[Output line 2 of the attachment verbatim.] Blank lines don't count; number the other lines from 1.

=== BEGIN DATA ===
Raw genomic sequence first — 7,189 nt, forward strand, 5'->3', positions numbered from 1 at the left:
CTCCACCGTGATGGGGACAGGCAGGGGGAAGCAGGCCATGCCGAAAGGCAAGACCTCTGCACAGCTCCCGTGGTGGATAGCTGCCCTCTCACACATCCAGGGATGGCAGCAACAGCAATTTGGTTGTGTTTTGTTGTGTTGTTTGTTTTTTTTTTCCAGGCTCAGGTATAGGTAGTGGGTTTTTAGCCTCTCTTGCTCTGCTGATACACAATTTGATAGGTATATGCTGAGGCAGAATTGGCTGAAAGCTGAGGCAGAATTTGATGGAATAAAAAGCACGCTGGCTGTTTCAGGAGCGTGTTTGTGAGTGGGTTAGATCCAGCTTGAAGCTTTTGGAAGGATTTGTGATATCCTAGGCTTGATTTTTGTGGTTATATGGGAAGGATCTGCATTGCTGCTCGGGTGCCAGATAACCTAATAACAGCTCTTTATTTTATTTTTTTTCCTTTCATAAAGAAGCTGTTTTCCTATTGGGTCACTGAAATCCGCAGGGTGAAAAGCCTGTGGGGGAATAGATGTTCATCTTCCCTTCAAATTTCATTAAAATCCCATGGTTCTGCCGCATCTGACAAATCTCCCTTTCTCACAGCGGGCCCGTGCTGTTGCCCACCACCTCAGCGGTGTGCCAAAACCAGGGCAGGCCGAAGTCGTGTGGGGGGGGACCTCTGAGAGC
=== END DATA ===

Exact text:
CTCCACCGTGATGGGGACAGGCAGGGGGAAGCAGGCCATGCCGAAAGGCAAGACCTCTGCACAGCTCCCGTGGTGGATAGCTGCCCTCTCACACATCCAGGGATGGCAGCAACAGCAATTTGGTTGTGTTTTGTTGTGTTGTTTGTTTTTTTTTTCCAGGCTCAGGTATAGGTAGTGGGTTTTTAGCCTCTCTTGCTCTGCTGATACACAATTTGATAGGTATATGCTGAGGCAGAATTGGCTGAAAGCTGAGGCAGAATTTGATGGAATAAAAAGCACGCTGGCTGTTTCAGGAGCGTGTTTGTGAGTGGGTTAGATCCAGCTTGAAGCTTTTGGAAGGATTTGTGATATCCTAGGCTTGATTTTTGTGGTTATATGGGAAGGATCTGCATTGCTGCTCGGGTGCCAGATAACCTAATAACAGCTCTTTATTTTATTTTTTTTCCTTTCATAAAGAAGCTGTTTTCCTATTGGGTCACTGAAATCCGCAGGGTGAAAAGCCTGTGGGGGAATAGATGTTCATCTTCCCTTCAAATTTCATTAAAATCCCATGGTTCTGCCGCATCTGACAAATCTCCCTTTCTCACAGCGGGCCCGTGCTGTTGCCCACCACCTCAGCGGTGTGCCAAAACCAGGGCAGGCCGAAGTCGTGTGGGGGGGGACCTCTGAGAGC